I think another major area, in terms of both prevention and detection - and it's difficult - is to have regular, relevant training that takes into account the human factors where things can go wrong. People have to be trained to understand the policies of the organization, and they have to be trained about common-sense safeguards that they can follow to avoid breaches or the misuse of information. There's the old rule about real estate that if you want to understand real estate, you have to understand three rules: location, location, location. I would say to implement security you have to do three things: training, training and training. ...
Cloud Computing and EHRs
FIELD: I understand you've worked with several hospitals that are hosting electronic health records for area physicians. What do you find to be the key HIPAA compliance and breach prevention issues that are raised when hosting EHRs for physicians using the cloud computing model, and how are these hospitals you've worked with addressing these issues?
SZABO: That's a great question and a lot of it can vary on exactly how the system is set up, what the architecture is, what the various responsibilities of people are. But I would say in general, what you find in a lot of these situations is there may be, for example, a data center either at a hospital or off site that's probably a highly secure facility. It's relatively easy for a hospital, if it's well-funded and it has a strong IT department, to set up a secure data center that is going to have a very great capability to protect that information. For the information to be useful, obviously it has to be pushed out to the sites of care, and the sites of care have to be able to put information back into the secured data center. Then you have basically all these remote locations of use.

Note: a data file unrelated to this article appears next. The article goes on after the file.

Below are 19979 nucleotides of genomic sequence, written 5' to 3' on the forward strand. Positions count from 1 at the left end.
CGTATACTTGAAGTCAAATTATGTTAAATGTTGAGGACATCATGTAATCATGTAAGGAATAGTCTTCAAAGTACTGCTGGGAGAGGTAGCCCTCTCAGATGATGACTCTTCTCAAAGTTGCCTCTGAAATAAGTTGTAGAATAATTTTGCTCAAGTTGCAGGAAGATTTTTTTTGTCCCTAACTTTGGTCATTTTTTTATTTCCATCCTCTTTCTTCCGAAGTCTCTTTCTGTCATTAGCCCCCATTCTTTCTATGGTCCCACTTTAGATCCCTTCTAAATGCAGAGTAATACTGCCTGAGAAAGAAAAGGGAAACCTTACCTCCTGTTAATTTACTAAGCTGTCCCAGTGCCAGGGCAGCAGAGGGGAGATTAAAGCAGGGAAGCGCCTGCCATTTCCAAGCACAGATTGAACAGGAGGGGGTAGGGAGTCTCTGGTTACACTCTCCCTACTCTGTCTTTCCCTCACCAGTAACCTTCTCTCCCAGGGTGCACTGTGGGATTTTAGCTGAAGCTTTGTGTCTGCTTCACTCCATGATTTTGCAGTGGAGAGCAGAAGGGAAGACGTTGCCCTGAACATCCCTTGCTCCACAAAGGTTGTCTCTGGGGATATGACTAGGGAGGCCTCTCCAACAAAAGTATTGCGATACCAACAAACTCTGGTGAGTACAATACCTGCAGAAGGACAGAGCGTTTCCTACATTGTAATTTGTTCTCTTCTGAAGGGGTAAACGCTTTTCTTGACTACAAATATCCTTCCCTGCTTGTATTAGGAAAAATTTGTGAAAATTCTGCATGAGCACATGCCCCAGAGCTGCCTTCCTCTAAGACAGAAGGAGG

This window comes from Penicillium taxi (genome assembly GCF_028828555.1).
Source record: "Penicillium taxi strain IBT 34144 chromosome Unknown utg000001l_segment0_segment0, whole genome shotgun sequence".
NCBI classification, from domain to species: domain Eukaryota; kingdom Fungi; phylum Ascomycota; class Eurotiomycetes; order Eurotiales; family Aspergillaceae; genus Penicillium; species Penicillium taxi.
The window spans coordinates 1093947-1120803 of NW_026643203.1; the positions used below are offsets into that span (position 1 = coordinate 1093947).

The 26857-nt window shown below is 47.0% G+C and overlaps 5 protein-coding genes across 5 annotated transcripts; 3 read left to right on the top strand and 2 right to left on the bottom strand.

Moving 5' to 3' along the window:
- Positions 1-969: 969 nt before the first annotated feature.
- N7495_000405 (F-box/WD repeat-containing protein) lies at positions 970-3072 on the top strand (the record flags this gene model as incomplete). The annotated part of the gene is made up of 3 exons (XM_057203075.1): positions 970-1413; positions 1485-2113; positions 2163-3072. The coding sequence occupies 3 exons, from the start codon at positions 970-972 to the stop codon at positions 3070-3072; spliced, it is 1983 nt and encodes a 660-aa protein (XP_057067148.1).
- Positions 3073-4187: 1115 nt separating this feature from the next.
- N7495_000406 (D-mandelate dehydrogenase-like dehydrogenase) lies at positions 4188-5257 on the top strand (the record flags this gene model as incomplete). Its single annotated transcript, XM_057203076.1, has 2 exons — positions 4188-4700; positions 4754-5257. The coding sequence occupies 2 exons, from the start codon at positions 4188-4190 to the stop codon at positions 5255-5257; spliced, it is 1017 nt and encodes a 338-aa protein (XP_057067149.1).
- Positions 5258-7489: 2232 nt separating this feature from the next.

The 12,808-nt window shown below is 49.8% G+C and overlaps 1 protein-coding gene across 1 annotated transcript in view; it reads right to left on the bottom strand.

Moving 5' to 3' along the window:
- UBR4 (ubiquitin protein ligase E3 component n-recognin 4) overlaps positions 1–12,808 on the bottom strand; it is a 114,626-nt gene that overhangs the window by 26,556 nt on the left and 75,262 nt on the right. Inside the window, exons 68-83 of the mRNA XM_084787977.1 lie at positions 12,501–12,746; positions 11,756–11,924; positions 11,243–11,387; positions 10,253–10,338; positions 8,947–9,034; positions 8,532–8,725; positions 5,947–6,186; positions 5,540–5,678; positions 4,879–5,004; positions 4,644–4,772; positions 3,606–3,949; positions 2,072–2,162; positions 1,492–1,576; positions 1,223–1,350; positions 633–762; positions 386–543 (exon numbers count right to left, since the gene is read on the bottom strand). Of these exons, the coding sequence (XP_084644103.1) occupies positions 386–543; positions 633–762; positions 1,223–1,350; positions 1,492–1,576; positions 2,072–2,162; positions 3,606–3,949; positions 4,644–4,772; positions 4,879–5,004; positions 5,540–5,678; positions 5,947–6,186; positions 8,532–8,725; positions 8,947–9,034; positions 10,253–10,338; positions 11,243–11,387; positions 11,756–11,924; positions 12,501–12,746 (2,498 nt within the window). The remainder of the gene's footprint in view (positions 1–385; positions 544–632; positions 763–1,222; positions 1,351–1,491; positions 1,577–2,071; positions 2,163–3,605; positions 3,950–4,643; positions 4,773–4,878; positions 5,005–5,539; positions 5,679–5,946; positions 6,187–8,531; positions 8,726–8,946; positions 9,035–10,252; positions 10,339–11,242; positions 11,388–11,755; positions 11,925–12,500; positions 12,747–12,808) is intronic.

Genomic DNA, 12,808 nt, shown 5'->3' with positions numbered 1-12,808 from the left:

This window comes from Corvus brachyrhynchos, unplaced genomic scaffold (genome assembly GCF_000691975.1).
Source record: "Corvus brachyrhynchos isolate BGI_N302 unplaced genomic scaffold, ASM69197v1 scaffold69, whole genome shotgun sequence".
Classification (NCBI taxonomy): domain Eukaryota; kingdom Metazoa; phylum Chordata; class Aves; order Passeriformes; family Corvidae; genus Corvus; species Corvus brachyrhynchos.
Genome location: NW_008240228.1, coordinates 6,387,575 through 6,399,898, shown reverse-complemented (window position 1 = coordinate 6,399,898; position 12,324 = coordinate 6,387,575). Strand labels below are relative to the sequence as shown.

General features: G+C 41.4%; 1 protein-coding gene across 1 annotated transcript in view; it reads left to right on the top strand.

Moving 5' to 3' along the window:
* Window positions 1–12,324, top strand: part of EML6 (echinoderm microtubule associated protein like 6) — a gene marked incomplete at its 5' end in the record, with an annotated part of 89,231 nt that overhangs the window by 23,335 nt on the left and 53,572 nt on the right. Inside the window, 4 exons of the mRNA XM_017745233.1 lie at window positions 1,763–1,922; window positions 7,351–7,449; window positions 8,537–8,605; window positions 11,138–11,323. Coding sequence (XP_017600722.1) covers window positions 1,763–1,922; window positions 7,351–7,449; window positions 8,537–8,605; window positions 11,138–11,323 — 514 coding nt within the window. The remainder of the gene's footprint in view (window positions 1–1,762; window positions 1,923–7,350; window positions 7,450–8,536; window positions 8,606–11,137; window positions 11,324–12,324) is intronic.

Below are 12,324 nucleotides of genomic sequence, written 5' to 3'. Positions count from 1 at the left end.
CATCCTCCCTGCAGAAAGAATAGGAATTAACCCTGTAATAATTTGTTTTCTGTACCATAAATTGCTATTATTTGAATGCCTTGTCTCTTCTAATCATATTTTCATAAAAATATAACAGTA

Maybe each medical practice has several offices, and they have to have to access to the data to make it useful. Typically, you have more of the vulnerability out at the remote sites where you may have a variety of full-time and part-time employees accessing data in different ways, looking for the most efficient ways to move information from place to place. You also have people that may have access, because of the power of these systems, to a lot of information, but without a full appreciation of the risks that this information can create.